Normal Range of Methacholine Responsiveness in Relation to Prechallenge Pulmonary Function

Normal Range of Methacholine Responsiveness in Relation to Prechallenge Pulmonary FunctionMethacholine challenge testing is currently being used as a diagnostic test for a variety of clinical indications. In patients presenting with chronic cough of uncertain cause, challenge testing has been advocated as a means to determine whether the cough is associated with airway hyperresponsiveness (“cough variant asthma”) and likely to respond to bronchodilator therapy. Methacholine challenge testing also has a role in the evaluation of workers with possible occupational asthma for purposes of diagnosis or disability determination. my canadian

Clinical interpretation of challenge tests performed for these indications requires the establishment of a normal range of challenge test results. Distinguishing normal from abnormal airway responsiveness is complicated by the overlapping ranges of responsiveness displayed by normal (asymptomatic, nonasthmatic) and abnormal (asthmatic) subjects. Such overlap is a feature of most measurements used as diagnostic tests, and the selection of a “cut-off’ between normal and abnormal generally involves a tradeoff between diagnostic sensitivity and specificity.
Another aspect of bronchial challenge testing that adds complexity to the establishment of a normal range is the relationship between measurements of airway responsiveness and the level of pulmonary function prior to bronchial challenge. Responsiveness to methacholine or histamine has been observed to be inversely related to level of pulmonary function (ie, greater responsiveness observed in persons with lower levels of pulmonary function) in population samples’ and among patients with COPD. Some reports have indicated a similar relationship among subjects with asthma,’ but other investigators have observed no relationship between responsiveness and prechallenge pulmonary function among asthmatics.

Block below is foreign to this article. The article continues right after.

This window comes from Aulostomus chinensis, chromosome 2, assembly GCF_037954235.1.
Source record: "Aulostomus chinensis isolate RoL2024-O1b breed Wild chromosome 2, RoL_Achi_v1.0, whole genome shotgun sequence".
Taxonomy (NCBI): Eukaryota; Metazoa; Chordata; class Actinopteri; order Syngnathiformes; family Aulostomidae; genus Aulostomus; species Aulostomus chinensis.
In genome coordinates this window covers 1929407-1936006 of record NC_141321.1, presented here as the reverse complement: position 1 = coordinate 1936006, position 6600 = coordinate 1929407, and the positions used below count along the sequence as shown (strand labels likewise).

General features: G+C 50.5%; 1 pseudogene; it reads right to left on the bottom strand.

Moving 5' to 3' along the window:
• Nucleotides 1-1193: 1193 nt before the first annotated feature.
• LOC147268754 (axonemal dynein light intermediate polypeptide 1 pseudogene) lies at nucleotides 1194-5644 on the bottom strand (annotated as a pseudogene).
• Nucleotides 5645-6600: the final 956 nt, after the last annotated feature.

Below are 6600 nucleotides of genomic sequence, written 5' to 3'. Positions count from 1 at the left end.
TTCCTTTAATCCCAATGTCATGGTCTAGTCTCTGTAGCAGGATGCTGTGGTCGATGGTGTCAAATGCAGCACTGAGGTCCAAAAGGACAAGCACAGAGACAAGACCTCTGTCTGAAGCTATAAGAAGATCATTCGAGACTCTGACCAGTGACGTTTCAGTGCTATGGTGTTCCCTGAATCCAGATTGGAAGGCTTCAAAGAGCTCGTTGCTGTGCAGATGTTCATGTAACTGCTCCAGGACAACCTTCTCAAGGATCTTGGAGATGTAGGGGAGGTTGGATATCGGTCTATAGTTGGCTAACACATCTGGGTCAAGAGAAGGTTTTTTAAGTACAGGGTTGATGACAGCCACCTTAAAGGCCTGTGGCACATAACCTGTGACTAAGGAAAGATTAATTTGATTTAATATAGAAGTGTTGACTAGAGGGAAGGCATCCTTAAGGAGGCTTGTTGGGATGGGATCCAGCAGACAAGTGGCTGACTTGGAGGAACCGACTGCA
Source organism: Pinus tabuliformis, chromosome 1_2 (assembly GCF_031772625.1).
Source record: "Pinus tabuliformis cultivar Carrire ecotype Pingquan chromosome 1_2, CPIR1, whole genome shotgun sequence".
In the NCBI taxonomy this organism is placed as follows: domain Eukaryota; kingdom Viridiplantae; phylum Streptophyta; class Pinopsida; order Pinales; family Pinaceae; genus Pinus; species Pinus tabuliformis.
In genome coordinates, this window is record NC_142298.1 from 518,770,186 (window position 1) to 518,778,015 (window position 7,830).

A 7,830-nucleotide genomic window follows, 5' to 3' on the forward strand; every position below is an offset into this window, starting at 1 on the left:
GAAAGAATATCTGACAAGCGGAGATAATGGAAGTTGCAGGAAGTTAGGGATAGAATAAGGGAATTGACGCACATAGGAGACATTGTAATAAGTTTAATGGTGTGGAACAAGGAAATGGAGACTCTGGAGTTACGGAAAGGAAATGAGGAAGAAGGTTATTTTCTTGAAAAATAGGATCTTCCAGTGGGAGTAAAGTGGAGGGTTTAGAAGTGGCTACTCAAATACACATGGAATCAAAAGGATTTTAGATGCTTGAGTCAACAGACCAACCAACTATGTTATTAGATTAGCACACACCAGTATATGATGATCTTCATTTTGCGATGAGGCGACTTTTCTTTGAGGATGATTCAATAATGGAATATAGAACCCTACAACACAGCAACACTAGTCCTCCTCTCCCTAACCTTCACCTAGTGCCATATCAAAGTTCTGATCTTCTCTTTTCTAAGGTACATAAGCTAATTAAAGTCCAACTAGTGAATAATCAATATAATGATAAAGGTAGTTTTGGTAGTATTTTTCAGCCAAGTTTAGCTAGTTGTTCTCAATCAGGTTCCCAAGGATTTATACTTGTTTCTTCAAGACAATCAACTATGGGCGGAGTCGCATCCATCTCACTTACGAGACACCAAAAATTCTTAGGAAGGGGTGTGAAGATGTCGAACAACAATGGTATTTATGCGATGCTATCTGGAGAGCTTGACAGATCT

Previous descriptions of the relationship between airway responsiveness and prechallenge level of pulmonary function have not provided normal ranges of methacholine airway responsiveness for specific levels of pulmonary function, limiting the clinical usefulness of these reports. In this study, we examined the distribution of methacholine airway responsiveness according to level of prechallenge FEVj in a sample of asymptomatic middle-aged and elderly men with normal pulmonary function. The use of FEVj-specific criteria for abnormal PD20FEVj was compared with the use of a single lower limit of normal PD20FEVj in terms of sensitivity and specificity for detecting questionnaire-reported asthma and wheezing in a larger sample that included men with respiratory symptoms.

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